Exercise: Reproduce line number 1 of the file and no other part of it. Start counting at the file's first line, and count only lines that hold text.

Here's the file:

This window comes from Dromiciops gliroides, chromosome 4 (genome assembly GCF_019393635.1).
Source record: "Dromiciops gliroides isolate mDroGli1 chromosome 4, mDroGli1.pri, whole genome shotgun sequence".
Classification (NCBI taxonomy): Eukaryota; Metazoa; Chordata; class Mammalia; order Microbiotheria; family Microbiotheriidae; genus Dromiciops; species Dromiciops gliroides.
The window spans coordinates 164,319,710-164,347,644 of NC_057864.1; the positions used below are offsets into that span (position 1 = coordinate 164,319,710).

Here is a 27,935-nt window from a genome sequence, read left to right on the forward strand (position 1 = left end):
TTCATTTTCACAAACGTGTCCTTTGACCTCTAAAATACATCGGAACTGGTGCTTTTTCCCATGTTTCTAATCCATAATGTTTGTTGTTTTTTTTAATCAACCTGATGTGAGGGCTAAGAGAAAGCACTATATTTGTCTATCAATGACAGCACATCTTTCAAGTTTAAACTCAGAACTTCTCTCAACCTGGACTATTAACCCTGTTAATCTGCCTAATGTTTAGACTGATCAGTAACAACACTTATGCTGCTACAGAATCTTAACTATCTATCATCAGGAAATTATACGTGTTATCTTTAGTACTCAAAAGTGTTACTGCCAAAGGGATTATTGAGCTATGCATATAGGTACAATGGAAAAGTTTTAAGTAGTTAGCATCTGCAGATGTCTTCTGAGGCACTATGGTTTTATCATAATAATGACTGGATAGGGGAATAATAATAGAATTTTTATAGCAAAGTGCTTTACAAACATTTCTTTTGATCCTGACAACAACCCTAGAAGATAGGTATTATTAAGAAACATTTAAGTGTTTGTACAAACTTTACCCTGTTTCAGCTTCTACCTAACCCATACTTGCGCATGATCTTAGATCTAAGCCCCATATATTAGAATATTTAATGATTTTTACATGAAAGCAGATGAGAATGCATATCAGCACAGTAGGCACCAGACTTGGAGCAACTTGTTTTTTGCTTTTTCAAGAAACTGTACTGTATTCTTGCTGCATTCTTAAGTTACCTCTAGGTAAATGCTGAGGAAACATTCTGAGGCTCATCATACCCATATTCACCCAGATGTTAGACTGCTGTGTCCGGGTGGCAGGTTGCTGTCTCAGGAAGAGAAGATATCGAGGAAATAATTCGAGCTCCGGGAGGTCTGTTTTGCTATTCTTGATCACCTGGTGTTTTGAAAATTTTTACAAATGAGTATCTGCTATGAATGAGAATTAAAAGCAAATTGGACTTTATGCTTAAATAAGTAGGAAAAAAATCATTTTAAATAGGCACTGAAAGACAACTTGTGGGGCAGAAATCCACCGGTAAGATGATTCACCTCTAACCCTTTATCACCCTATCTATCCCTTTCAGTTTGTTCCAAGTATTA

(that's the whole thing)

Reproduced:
This window comes from Dromiciops gliroides, chromosome 4 (genome assembly GCF_019393635.1).